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Friday, January 15, 2010

Handing Out Report Cards

Over the next many weeks at, we're handing out report cards. With a full year of data from 2009 now in house and ripe for analyzing, we will be reporting about the state of the nation -- and the people in it -- based on the best behavioral economic metrics available.

We gave you a taste this week with our report on Americans' well-being in 2009 compared to 2008. If you think Americans were down-trodden to new lows by the economic stress around them, think again. They did suffer in five of six key areas of well-being, but an improved outlook -- in terms of how they rate their lives today and in the future -- buoyed their collective well-being enough to match its 2008 level.

We're also out with a report card on Americans' exercise habits. Americans did fall behind here, reporting less daily exercise in 2009 compared to 2008 and in 10 of 12 months of the year. Since we know even one day of exercise relates to several health benefits, Americans will be well-served to improve those numbers in 2010. Next week, we'll follow up this report with a similar look at Americans' eating habits in 2009 versus 2008.

Don't think we forgot about politics. Monday morning, we're reporting on President Obama's approval rating for his first full year in office. We also have a report card for U.S. leadership from the citizens of 83 countries in our World Citizens' Views of U.S. leadership Pre- and Post-Obama feature.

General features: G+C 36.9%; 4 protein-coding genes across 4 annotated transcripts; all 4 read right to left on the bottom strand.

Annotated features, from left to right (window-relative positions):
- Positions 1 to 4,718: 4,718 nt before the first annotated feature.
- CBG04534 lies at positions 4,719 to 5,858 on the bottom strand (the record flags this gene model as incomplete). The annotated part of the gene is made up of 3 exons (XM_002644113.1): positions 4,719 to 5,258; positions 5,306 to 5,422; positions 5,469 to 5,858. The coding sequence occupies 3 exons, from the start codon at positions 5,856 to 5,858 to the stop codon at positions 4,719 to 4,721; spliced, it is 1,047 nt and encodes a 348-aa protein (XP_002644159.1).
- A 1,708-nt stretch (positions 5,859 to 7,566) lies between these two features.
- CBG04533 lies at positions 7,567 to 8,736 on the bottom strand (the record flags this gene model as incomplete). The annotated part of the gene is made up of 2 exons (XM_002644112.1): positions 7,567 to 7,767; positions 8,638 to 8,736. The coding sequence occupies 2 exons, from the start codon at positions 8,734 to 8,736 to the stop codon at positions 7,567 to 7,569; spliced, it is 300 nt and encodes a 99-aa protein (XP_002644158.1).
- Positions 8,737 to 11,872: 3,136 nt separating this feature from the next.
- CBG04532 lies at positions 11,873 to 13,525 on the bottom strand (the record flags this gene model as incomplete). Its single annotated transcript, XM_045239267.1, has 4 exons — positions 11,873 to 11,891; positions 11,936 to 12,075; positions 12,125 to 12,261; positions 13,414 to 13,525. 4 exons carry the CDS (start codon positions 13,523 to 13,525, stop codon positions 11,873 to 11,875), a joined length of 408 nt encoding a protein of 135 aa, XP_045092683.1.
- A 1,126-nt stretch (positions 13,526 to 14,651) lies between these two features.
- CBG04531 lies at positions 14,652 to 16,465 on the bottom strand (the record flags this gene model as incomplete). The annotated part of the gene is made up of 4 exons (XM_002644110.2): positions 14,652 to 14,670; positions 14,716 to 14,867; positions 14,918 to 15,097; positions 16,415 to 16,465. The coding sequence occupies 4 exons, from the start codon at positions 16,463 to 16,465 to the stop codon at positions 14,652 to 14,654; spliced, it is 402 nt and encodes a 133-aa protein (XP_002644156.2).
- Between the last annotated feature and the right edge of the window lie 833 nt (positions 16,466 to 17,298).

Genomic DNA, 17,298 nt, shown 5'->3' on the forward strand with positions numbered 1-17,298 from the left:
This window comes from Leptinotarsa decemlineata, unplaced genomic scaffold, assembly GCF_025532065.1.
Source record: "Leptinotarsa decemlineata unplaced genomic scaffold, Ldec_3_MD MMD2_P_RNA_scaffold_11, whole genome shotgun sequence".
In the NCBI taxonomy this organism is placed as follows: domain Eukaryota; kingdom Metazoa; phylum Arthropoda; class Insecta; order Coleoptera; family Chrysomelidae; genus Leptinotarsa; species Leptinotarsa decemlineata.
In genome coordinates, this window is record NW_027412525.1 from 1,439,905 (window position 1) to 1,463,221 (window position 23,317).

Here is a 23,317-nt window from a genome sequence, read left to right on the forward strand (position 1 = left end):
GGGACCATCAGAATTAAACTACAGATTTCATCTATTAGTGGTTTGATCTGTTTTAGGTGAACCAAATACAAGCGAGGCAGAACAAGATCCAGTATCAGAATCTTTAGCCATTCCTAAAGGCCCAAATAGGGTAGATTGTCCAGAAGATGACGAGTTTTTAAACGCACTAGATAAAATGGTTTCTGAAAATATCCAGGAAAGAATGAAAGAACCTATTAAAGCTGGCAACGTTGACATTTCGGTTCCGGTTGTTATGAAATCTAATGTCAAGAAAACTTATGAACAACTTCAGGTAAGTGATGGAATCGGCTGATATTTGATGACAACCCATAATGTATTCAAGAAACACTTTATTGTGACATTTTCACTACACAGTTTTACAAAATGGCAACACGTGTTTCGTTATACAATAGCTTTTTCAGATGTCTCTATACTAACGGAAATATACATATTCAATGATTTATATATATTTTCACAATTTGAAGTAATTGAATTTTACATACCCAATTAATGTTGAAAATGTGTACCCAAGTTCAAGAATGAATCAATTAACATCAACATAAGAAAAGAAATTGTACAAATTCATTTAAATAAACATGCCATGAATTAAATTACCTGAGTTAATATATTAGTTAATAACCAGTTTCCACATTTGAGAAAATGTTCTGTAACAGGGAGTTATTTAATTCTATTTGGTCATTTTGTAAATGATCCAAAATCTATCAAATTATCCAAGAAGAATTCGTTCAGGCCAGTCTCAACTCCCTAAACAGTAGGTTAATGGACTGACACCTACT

But the report cards we're arguably the most excited about are those that break down our findings -- across politics, business, and well-being -- by state. As we did with our midyear 2009 data and our full-year 2008 data, we will report how many of our key metrics break down at the state level. This year, we're adding a few more bells and whistles to our reporting, which will give you the opportunity to sort different measures by state rank and also to get individual state snapshots across metrics. Our state-level data will again include Obama job approval, political party identification, economic confidence, job creation, consumer spending, and all of our key well-being indexes.

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Finally, if you have a question or want a report card on something else we measure, feel free to e-mail us at or post a comment here.


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